COLUMBUS, Miss. (WCBI) – Once upon a time, having outstanding fines or court costs got you a one way trip to jail.
Thanks to new legislation the tides of change are rolling.
“It’s showing that Mississippi is being progressive in the stance for criminal justice reform,” said District 41 Representative Kabir Karriem.
Karriem is talking about House Bill 387.
“It would stop individuals who have been formally incarcerated that are now out, from going back into jail because they can’t pay their fines or their restitution. Also it would set up a task force that will look at the inequities of sentencing throughout the state,” said Karriem.
Karriem co-authored the bill. He says it was a necessity to the community.
“It’s already difficult for people who have a felony on them to find employment and sometimes unfortunately because they couldn’t pay their finds or restitution they were sentenced back to being incarcerated now because of the passing of House Bill 387 they don’t have to worry,” said Karriem.
Monroe County Sheriff Cecil Cantrell says for his department, the bill creates a bit more hustle for his deputies.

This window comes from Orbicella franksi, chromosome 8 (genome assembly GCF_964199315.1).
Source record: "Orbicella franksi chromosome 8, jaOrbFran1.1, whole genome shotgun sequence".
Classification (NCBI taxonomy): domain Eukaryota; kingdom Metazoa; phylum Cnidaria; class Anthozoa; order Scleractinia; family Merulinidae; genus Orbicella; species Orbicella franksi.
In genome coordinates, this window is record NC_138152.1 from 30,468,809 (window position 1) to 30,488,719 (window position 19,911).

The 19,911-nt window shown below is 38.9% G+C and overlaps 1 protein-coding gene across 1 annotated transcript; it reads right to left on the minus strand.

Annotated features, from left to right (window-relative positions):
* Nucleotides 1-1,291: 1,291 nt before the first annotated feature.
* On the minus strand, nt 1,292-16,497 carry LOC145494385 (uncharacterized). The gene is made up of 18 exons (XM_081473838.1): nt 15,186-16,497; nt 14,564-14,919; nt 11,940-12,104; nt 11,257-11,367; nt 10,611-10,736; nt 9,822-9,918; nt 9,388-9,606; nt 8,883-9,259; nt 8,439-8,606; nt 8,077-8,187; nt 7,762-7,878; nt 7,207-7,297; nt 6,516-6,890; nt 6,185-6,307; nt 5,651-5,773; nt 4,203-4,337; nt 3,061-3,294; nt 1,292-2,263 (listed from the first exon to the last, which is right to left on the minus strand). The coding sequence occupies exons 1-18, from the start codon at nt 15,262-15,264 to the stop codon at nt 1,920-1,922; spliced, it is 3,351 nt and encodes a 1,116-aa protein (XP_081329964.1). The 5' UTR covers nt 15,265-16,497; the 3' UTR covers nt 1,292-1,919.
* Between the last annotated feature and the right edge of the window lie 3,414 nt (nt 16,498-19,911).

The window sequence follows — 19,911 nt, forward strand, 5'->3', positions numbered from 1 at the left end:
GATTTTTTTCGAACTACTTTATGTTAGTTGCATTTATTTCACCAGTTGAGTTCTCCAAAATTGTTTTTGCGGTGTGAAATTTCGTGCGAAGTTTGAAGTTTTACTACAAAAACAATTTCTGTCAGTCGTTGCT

“The way we understand it the judge will, after a person fail to pay, send out a show cause hearing from through the sheriff’s department. What we’ll do is serve that paper on that person asking him to appear in court,he or her to appear in court to explain to the judge why they haven’t paid their fine at that point if they don’t pay their fine then I assume a warrant for their arrest will be issued,” said Cantrell.
Which Cantrell says could have a lasting impression on the county system.
“It’s just going to be a little harder for us. It’s just going to be a little harder for the courts. All counties count on the fine money to operate the court systems, to operate the county systems. It helps fund a lot of departments like helps fund the sheriff’s department,” said Cantrell.
Cantrell says it will take a bit of getting use to, but above all the department is only interested in following the law.
“We don’t want to incarcerate any indigent person. we want to give that person the opportunity to pay his fines. we’d rather him pay his fines. We’d rather them pay their fines or lay it out in jail because we have to feed that person cloth that person make sure if he needs to go to the doctor or whatever. It would be a less expense on the county if they would pay their fines,”said Cantrell.
House Bill 387 will go into effect July 1st.